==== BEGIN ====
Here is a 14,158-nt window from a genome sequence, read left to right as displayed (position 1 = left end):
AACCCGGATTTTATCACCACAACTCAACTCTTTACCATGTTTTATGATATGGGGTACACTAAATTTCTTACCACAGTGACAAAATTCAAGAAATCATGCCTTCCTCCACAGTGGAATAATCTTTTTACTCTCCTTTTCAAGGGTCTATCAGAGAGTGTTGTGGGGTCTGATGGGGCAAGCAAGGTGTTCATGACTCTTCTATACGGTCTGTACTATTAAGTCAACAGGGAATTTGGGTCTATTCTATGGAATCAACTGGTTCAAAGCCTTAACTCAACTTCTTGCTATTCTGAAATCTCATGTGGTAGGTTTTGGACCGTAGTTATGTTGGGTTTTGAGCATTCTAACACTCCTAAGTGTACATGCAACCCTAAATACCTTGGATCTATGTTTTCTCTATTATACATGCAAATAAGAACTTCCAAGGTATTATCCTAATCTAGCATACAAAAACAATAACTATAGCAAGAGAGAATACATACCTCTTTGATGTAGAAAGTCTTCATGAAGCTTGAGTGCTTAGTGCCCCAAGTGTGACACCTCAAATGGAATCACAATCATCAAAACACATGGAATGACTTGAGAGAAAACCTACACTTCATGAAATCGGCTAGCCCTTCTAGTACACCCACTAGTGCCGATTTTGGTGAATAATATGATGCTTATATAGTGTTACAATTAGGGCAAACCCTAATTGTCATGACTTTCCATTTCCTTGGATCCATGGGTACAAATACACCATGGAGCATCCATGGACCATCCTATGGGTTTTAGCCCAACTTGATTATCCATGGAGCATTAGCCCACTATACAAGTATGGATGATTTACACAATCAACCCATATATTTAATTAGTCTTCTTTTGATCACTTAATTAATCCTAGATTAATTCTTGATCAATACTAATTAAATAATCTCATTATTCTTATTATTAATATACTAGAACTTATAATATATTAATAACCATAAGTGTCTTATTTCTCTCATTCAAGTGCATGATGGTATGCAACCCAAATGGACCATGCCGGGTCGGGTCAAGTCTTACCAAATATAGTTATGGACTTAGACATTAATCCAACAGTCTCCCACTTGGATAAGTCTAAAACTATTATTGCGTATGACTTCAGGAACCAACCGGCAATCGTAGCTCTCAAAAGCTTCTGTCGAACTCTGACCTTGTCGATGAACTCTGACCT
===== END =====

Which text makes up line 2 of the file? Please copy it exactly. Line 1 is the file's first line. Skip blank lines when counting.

AACCCGGATTTTATCACCACAACTCAACTCTTTACCATGTTTTATGATATGGGGTACACTAAATTTCTTACCACAGTGACAAAATTCAAGAAATCATGCCTTCCTCCACAGTGGAATAATCTTTTTACTCTCCTTTTCAAGGGTCTATCAGAGAGTGTTGTGGGGTCTGATGGGGCAAGCAAGGTGTTCATGACTCTTCTATACGGTCTGTACTATTAAGTCAACAGGGAATTTGGGTCTATTCTATGGAATCAACTGGTTCAAAGCCTTAACTCAACTTCTTGCTATTCTGAAATCTCATGTGGTAGGTTTTGGACCGTAGTTATGTTGGGTTTTGAGCATTCTAACACTCCTAAGTGTACATGCAACCCTAAATACCTTGGATCTATGTTTTCTCTATTATACATGCAAATAAGAACTTCCAAGGTATTATCCTAATCTAGCATACAAAAACAATAACTATAGCAAGAGAGAATACATACCTCTTTGATGTAGAAAGTCTTCATGAAGCTTGAGTGCTTAGTGCCCCAAGTGTGACACCTCAAATGGAATCACAATCATCAAAACACATGGAATGACTTGAGAGAAAACCTACACTTCATGAAATCGGCTAGCCCTTCTAGTACACCCACTAGTGCCGATTTTGGTGAATAATATGATGCTTATATAGTGTTACAATTAGGGCAAACCCTAATTGTCATGACTTTCCATTTCCTTGGATCCATGGGTACAAATACACCATGGAGCATCCATGGACCATCCTATGGGTTTTAGCCCAACTTGATTATCCATGGAGCATTAGCCCACTATACAAGTATGGATGATTTACACAATCAACCCATATATTTAATTAGTCTTCTTTTGATCACTTAATTAATCCTAGATTAATTCTTGATCAATACTAATTAAATAATCTCATTATTCTTATTATTAATATACTAGAACTTATAATATATTAATAACCATAAGTGTCTTATTTCTCTCATTCAAGTGCATGATGGTATGCAACCCAAATGGACCATGCCGGGTCGGGTCAAGTCTTACCAAATATAGTTATGGACTTAGACATTAATCCAACAGTCTCCCACTTGGATAAGTCTAAAACTATTATTGCGTATGACTTCAGGAACCAACCGGCAATCGTAGCTCTCAAAAGCTTCTGTCGAACTCTGACCTTGTCGATGAACTCTGACCT